- Invite participants to bring with them the definition of the purpose of the economy that they wrote after Session 1
- Print a copy of Appendix D for each group member
- Have ready a copy of the Bible, and some spare pens or pencils for anyone who has forgotten theirs.
Introduction 5 minutes
Explain that this is the final session of the Just Economics course, and that we’ll begin by reflecting on what we’ve thought about in the previous sessions. As a reminder:
- Session 1 looked at the economic aspects of current crises facing society, and asked what the economy was for
- Session 2 explored poverty in a world of plenty, and what we understand ‘enough’ to be
- Session 3 examined the problems with perpetual economic growth, and asked what we want to see growing
- Session 4 looked at different understandings of how we measure value in the economy and in society
- Session 5 explored how freedoms and responsibilities might be balanced in an economic system, and asked how the economy would look if relationships were put at its heart.
Invite people to share:
- What has struck you most during the course?
- How do you feel now about the way we currently organise the economy?
This course has highlighted many injustices in the way our economy operates, and raised questions about how things could be thought about and done differently. In this final session, we’ll be exploring different responses to injustice, and how we might work for change.
Responding to injustice 15 minutes
Read Amos 5:10-15.
The prophet Amos was a farmer from Judea who lived at a time of great prosperity for Israel. He was called by God to the uncomfortable task of denouncing the affluent Israelites for their religious complacency and their exploitation of the poor. Discuss together:
- What are the economic injustices to which Amos draws attention?
- How does Amos say that people should change?
- How do you think Amos felt about his calling? (Look at verse 10)
- How do you feel about taking a stand against economic injustice?
Read Amos 9:13-15.
Although most of the book of Amos is devoted to God’s judgement on the people of Israel, and warnings of their destruction if they don’t change their ways, it ends with this hopeful vision.
- Which approach do you think is more likely to bring about change?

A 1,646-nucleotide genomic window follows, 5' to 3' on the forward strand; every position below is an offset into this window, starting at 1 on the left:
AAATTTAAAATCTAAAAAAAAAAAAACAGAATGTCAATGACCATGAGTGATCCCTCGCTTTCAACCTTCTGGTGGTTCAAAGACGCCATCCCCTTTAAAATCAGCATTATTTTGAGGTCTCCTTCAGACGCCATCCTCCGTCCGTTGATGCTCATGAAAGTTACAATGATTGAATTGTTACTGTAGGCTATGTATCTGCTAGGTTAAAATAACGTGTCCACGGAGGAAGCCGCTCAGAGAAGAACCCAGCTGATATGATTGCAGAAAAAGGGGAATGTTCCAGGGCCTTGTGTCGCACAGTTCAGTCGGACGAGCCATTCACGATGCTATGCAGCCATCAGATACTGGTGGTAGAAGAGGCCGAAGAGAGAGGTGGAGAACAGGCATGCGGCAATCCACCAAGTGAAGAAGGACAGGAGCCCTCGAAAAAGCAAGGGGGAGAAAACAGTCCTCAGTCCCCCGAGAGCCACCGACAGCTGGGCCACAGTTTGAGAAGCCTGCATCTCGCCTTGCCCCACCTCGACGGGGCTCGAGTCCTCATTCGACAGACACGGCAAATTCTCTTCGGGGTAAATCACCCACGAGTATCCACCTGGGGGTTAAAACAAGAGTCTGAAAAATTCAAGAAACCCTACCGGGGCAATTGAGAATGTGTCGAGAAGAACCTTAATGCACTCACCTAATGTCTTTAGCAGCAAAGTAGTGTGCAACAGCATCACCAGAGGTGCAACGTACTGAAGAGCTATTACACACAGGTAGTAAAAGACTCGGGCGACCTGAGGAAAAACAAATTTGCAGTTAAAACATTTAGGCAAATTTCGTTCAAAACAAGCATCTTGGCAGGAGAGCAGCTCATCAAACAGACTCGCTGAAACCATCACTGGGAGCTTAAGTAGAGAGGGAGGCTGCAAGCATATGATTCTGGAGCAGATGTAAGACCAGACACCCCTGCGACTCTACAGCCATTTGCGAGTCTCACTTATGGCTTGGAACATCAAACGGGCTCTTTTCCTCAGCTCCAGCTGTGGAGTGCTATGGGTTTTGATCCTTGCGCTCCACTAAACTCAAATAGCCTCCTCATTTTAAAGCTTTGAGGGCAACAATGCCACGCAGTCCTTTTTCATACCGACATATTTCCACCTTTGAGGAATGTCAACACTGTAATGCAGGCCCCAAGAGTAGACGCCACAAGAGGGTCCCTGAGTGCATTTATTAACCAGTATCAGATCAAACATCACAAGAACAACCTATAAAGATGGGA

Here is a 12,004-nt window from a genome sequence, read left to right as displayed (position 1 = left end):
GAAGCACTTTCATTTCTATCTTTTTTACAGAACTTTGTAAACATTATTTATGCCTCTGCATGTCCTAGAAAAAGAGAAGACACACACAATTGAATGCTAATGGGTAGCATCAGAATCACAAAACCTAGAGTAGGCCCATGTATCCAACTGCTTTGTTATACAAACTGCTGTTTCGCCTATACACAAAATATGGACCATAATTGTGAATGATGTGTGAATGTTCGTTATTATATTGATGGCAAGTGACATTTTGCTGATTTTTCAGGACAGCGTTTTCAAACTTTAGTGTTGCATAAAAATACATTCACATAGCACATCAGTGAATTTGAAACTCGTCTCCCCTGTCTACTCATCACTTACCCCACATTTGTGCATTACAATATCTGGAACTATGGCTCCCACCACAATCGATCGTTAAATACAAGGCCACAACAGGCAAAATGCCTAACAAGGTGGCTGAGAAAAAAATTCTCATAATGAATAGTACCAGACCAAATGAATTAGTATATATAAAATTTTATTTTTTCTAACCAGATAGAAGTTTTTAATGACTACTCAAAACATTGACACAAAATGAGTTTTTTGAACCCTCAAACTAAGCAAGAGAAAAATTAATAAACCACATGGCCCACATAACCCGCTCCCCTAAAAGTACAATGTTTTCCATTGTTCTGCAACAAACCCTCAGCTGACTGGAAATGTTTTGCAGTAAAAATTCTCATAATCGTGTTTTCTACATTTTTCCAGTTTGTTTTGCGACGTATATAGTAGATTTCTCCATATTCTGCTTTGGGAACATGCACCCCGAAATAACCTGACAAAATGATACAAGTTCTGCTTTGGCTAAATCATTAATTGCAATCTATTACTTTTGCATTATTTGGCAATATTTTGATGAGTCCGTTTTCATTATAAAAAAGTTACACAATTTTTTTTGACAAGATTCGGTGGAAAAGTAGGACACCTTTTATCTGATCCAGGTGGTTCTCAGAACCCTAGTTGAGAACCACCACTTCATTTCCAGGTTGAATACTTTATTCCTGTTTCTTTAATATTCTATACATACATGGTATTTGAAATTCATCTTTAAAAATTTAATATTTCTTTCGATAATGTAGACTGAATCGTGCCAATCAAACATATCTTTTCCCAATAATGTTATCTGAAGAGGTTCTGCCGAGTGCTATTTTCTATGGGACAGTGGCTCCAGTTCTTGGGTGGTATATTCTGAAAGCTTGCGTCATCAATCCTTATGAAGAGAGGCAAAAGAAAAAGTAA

Rethinking the purpose of the economy 10 minutes
After Session 1, group members wrote a definition of what they thought the purpose of the economy should be.
Invite people to revisit their vision in the light of the discussions over subsequent sessions, and spend some time individually writing an updated definition in the space at the top of Appendix D.
When everyone has done this, invite reflections on anything that has changed since people wrote their initial definition.
- The Joint Public Issues Team has a hope for “a just economy that enables the flourishing of all life”. Is this a vision that resonates with you?
Even if we have identified ways in which we would want the world to be different, that does not mean that change will come easily or without consequences for us or others.
A change of heart 13 minutes
Read Luke 19:1-10.
This tells the story of Zacchaeus, a tax collector whose life changed when he met Jesus. Tax collectors were disliked as they were agents of the Roman authorities and often cheated people for their own gain. Discuss:
- How did meeting Jesus change Zacchaeus’s priorities?
- What made change possible for Zacchaeus?
- What would the consequences have been for Zacchaeus of his actions? How do you think they would have gone down with other tax collectors, and Jewish and Roman leaders?
- Do you see tax as a blessing or a curse?
- How could the tax system be used to shift economic priorities?
Where might change begin? 15 minutes
Ask people to individually complete the exercise on Appendix D, which invites them to reflect on different ways that they could respond to the issues raised in this course, and take steps towards building a more just economy. Three categories of response are suggested: actions, attitudes, and advocacy.
When everyone has done this, invite each group member to share one of the changes they are considering. Are there any responses that you want to do together?
Homework 1 minute
After this session, please ask participants to complete a quick feedback form about Just Economics from the Joint Public Issues Team, who wrote the course, by visiting tinyurl.com/justeconomicsfeedback or scanning the QR code on Appendix D.
After doing the survey, group members can find out more about JPIT’s work on the economy, and sign up for regular updates.
Closing prayer 1 minute
May God bless us with a restless discomfort
about easy answers, half-truths and superficial relationships,
so that we may seek truth boldly and love deep within our hearts.
May God bless us with holy anger at injustice, oppression, and exploitation,
so that we may work tirelessly for fairness, freedom, and peace among all people
and for the earth.
And may God bless us with enough foolishness to believe that
we can make a difference in this world, so that we are able,
with God’s grace, to do what others claim cannot be done.
Appendix D: Worksheet for Just Economics, Session 6
The purpose of the economy should be…
Where might change begin?
Reflect on different ways that you could respond to the issues raised in this course, and take steps towards building a more just economy.
|Actions Changes I could make to my own personal activities and habits||Attitudes Ways I could challenge myself and others to think and behave differently||Advocacy Issues where I could campaign for changes to unjust systems and practices|
Things I’d like to learn more about….
Please complete a quick feedback form for the Joint Public Issues Team, who wrote this course, by visiting tinyurl.com/justeconomicsfeedback or scanning the QR code.